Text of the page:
High-performance embedded computing (HPEC) gaining market traction, but its definition remains elusive

By John Keller
Posted by John Keller

People warned me that when I reached a certain age I'd look out at a once-familiar world and see nothing that I recognized. Well, it's happened. Acceptable social behavior today is a shock and a mystery. Popular music sounds like noise, and the most recent covers of Time and Newsweek , well don't even get me started.

One of the biggest jolts of all, so far, involves the embedded computing industry that so many of us have come to know and love for what seems like forever.
Embedded computing for military embedded systems used to mean single-board computers. It wasn't that complicated. We knew we were talking about the same thing -- even when mezzanine boards, VPX, high-speed switch fabrics, and even what DARPA calls 'cyber-physical systems' entered the conversation.

Now? Well, I'm not so sure.

I started to feel somewhat off-balance when companies like GE and Intel stopped talking about embedded computing altogether, and substituted the new term 'intelligent systems .' People tell me the names mean pretty much the same thing, but you never know when new definitions might sneak in when we're not looking.

Now there's a new term on the block, and I think it's got plenty of people just as confused as I am. Here it is: high-performance embedded computing, or HPEC for short. Okay, it doesn't sound all that frightening. Look at those words; doesn't the name sound straightforward enough?

Well, you'd think, but I guess not. In fact, I have a feeling that little acronym, HPEC, is going to define the marketing wars for a good while in that ... business, you know, where at one shining moment in the not-too-distant past we knew it as the embedded computing industry.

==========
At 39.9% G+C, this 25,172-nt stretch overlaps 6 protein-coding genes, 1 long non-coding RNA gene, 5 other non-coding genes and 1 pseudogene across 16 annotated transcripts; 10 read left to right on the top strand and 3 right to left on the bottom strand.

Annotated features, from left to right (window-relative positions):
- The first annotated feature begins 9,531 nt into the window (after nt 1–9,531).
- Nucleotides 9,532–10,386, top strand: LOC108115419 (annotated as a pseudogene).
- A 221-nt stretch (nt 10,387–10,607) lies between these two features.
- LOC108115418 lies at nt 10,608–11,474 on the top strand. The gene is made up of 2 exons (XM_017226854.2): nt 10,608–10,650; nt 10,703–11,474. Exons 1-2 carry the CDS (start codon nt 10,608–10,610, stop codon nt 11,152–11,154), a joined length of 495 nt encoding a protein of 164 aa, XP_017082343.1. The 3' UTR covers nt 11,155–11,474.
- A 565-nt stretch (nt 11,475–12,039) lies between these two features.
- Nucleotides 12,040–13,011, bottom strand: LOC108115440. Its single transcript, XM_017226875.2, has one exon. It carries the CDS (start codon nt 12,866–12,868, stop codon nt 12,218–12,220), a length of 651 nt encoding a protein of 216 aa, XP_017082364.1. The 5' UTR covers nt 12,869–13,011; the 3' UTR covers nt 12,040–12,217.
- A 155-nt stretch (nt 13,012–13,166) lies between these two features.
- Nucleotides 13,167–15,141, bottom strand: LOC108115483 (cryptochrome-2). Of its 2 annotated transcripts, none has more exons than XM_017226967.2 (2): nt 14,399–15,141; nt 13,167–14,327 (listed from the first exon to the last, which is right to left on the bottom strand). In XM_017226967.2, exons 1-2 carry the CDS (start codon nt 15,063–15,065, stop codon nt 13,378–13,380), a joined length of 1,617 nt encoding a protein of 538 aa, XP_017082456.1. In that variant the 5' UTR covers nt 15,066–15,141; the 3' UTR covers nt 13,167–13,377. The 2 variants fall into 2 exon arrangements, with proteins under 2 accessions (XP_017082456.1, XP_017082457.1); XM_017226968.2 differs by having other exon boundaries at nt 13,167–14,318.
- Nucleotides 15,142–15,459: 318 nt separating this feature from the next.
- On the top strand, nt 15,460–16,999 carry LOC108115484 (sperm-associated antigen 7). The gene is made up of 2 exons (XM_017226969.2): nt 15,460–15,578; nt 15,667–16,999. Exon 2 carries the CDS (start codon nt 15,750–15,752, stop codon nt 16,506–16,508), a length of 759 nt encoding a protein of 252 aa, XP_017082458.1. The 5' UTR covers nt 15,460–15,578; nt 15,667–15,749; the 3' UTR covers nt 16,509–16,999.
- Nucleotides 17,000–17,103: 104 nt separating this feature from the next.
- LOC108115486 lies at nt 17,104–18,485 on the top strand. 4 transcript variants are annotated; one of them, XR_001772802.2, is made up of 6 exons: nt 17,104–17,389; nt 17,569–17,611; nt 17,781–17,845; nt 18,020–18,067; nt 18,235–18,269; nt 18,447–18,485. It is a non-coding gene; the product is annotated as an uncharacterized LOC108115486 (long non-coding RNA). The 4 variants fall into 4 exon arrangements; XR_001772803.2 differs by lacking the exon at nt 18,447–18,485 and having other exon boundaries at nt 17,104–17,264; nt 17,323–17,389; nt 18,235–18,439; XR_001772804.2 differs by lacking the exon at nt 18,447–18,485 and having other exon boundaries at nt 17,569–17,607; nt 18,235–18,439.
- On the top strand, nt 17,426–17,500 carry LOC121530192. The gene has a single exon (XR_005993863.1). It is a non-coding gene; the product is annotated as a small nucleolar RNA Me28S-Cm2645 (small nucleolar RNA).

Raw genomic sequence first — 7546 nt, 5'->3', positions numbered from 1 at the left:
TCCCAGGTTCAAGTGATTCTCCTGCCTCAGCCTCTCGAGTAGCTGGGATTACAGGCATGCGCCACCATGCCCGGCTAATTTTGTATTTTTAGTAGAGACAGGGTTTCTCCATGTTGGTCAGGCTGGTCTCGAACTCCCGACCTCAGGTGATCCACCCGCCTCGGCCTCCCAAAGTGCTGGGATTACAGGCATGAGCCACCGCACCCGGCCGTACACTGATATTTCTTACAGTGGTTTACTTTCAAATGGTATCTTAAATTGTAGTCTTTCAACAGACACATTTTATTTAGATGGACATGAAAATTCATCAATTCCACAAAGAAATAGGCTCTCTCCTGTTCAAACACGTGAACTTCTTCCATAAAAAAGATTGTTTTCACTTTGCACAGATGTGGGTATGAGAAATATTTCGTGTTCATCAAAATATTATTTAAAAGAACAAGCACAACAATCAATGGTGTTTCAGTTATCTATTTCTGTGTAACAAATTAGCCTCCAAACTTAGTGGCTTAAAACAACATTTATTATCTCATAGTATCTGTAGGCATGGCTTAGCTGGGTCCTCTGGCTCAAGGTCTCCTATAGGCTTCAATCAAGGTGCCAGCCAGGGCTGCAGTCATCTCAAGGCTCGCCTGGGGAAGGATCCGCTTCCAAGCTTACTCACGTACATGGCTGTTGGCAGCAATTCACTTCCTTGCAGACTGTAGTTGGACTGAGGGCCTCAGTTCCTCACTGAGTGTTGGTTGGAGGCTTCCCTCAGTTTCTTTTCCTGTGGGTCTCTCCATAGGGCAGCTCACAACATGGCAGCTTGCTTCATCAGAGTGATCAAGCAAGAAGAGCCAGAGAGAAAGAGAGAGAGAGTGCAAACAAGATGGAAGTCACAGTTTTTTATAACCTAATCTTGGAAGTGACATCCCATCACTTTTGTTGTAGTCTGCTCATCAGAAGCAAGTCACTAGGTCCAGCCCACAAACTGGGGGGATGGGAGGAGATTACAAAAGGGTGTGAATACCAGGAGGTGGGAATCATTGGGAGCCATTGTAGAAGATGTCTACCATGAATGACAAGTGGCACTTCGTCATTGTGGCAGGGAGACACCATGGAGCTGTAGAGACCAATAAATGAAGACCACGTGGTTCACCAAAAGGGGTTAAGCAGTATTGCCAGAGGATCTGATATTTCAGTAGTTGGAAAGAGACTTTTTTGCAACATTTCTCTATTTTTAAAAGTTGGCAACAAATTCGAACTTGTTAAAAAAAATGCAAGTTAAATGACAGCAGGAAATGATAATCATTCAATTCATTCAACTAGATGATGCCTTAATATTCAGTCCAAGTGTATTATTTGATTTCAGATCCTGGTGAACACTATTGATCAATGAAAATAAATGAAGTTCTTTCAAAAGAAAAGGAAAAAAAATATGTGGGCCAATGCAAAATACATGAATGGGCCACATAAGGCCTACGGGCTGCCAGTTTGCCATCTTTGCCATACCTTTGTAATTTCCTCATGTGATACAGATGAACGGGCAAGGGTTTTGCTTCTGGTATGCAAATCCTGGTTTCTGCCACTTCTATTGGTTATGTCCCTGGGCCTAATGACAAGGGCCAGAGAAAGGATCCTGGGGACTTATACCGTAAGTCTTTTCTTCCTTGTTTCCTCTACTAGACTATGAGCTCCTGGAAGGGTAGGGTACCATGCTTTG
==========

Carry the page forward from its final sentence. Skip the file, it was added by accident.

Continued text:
Sshhhh. Better not say that too loud, or we'll get the same kind of eye rolls as when someone refers to the 'information super highway,' or the 'TV set.'

So what's high-performance embedded computing mean, anyway? Well, I think it depends a lot on who's selling it. Remember COTS, short for commercial off-the-shelf? Everyone remembers the debate over what COTS meant. Heck, we used to have whole TRADE SHOWS to debate the term.

COTS in its day meant a lot of different things to a lot of different people, but the best definition of COTS I ever heard is "whatever my customer says it is." I have a feeling HPEC is headed the same way.

Here's where I think we are now in the HPEC-terminology wars. The early pioneers -- Curtiss-Wright Controls Defense Solutions , GE Intelligent Platforms , and probably Mercury Computer Systems -- are looking at a fairly narrow definition -- one that closely resembles their cutting-edge technology, and that, not surprisingly, their marketing departments have a shot at controlling.

For these companies, high-performance embedded computing closely follows what the IT industry has come to call high-performance computing, or HPC. It has to do with parallel processing techniques for running complex application programs with large clusters of processors. Some say it only applies to systems that function at speeds in excess of 1 trillion floating point operations per second (teraflop).